Input: S01E12.wav
Samples count : 127772160
Duration(ms) : 2661920

Console Command
>qaac.exe --tvbr 127 --quality 2 --rate keep --no-delay "S01E12.wav" -o "S01E12.m4a"
qaac 2.12, CoreAudioToolbox 7.9.8.2
S01E12.m4a
AAC-LC Encoder, TVBR q127, Quality 96
[100.0%] 44:21.940/44:21.940 (28.8x), ETA 0:00.000
127773120/127773120 samples processed in 1:32.468
Overall bitrate: 250.912kbps

Outut: S01E12.m4a
Samples count : 127772688
Duration(ms) : 2661931
iTunSMPB(hex) 00000000 00000000 00000200 00000000079DA600
iTunSMPB(dec) 00000000 00000000 512 127772160

PROBLEM: Number of samples in S01E12.m4a should be 127772160 + 512 = 127772672 which is divisable by 1024.
Instead S01E12.m4a has sample count which is 127772688 which is wrong and also not divisable by 1024.

This post has been edited by robertcollier4: Jan 17 2013, 10:39
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nu774
post Jan 17 2013, 10:54
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Thanks for reporting, I will look into it.
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nu774
post Jan 17 2013, 11:40
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Ah, it seems that I missed your point.
I don't know why MediaInfo shows something like that as "Sample Count", but I think it's not problem of qaac.

You can dump mp4 file structure by tools like mp4box or boxdumper (of L-SMASH), which is FAR more reliable than MediaInfo when you want to inspect MP4.
You can see AAC frame count by the following command in case of mp4box:
CODE
mp4box -std -diso foo.m4a | grep SampleCount

(In case of Windows use "findstr" instead of grep. "Sample" is a bit confusing, but this "Sample" means AAC frame).

For duration, you can do similarly the following:
CODE
mp4box -std -diso foo.m4a | grep Duration

This will give you several lines.
Duration of MovieHeaderBox(mvhd), MediaHeaderBox(mdhd), TrackHeaderBox(tkhd) will be all same, and will be equal to 1024 * SampleCount.
You will also get EditListEntry, duration in which give you the actual valid length, and which is equal to the value inside of iTunSMPB.
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Anakunda
post Jan 17 2013, 11:45
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Should I understand this like qaac is breaking gapless playback?
I didnot encounter any length mismatches so far (using qaac via pipe from foobar)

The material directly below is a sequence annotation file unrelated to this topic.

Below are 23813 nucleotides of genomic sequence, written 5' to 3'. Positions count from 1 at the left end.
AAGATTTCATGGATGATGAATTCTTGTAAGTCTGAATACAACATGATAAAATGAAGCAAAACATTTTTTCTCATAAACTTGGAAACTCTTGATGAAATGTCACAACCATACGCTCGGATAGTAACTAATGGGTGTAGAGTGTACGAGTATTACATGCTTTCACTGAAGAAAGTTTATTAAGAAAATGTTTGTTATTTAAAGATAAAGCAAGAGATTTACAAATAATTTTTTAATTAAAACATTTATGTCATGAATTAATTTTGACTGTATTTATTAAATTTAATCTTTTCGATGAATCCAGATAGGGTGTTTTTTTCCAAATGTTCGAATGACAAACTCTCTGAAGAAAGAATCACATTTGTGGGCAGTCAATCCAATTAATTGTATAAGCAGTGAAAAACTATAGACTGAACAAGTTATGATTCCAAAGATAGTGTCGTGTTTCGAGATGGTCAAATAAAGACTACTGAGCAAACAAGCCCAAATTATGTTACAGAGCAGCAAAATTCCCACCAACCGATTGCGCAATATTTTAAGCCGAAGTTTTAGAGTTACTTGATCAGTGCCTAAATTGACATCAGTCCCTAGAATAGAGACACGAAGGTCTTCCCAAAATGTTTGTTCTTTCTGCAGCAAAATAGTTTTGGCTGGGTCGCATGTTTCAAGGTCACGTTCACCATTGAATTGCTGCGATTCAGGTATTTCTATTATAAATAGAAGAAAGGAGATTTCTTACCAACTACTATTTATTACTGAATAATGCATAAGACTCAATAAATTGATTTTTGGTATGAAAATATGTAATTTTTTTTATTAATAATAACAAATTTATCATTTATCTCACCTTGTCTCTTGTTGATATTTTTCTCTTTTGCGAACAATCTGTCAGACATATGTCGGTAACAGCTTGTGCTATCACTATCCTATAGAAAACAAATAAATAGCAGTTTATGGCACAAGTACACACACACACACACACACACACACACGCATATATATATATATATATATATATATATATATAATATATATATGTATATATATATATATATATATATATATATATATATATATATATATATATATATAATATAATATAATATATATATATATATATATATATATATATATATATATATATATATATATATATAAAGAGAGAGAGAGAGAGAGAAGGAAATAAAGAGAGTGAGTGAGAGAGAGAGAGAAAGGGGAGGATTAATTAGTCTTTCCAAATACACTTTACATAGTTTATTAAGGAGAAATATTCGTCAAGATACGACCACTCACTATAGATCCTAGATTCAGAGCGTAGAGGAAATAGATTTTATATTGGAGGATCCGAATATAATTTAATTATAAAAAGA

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nu774
post Jan 17 2013, 11:54
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QUOTE (Anakunda @ Jan 17 2013, 19:45) *
Should I understand this like qaac is breaking gapless playback?
I didnot encounter any length mismatches so far (using qaac via pipe from foobar)


Don't use --no-delay;
Without --no-delay everything is same as before.
--no-delay is just a HACK, which tries to resolve A/V sync issue of video, which should properly be solved by container/demultiplxer of video in the first place, and has nothing to do with AAC encoder like qaac.
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Anakunda
post Jan 17 2013, 12:02
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QUOTE (nu774 @ Jan 17 2013, 11:54) *
QUOTE (Anakunda @ Jan 17 2013, 19:45) *
Should I understand this like qaac is breaking gapless playback?
I didnot encounter any length mismatches so far (using qaac via pipe from foobar)


Don't use --no-delay;
Without --no-delay everything is same as before.
--no-delay is just a HACK, which tries to resolve A/V sync issue of video, which should properly be solved by container/demultiplxer of video in the first place, and has nothing to do with AAC encoder like qaac.


I have always used a custom positive or negative delay for AAC conversions from AC3 or DTS as the audio was always badly out of sync with default delay (50-200ms in most cases)
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nu774
post Jan 17 2013, 12:29
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QUOTE (Anakunda @ Jan 17 2013, 20:02) *
I have always used a custom positive or negative delay for AAC conversions from AC3 or DTS as the audio was always badly out of sync with default delay (50-200ms in most cases)

If your input has some amount of DTS/PTS offset, of course you have to take it into account.
However, what --no-delay does has nothing to do with the offset already in the source. --no-delay kills additional (fixed amount of) delay introduced by AAC encoder, and that's all.
You shouldn't use this for ordinary music encoding, or when you can solve A/V sync issue at video container level (by specifying amount of audio delay or something), and your player(demultiplexer) properly supports it.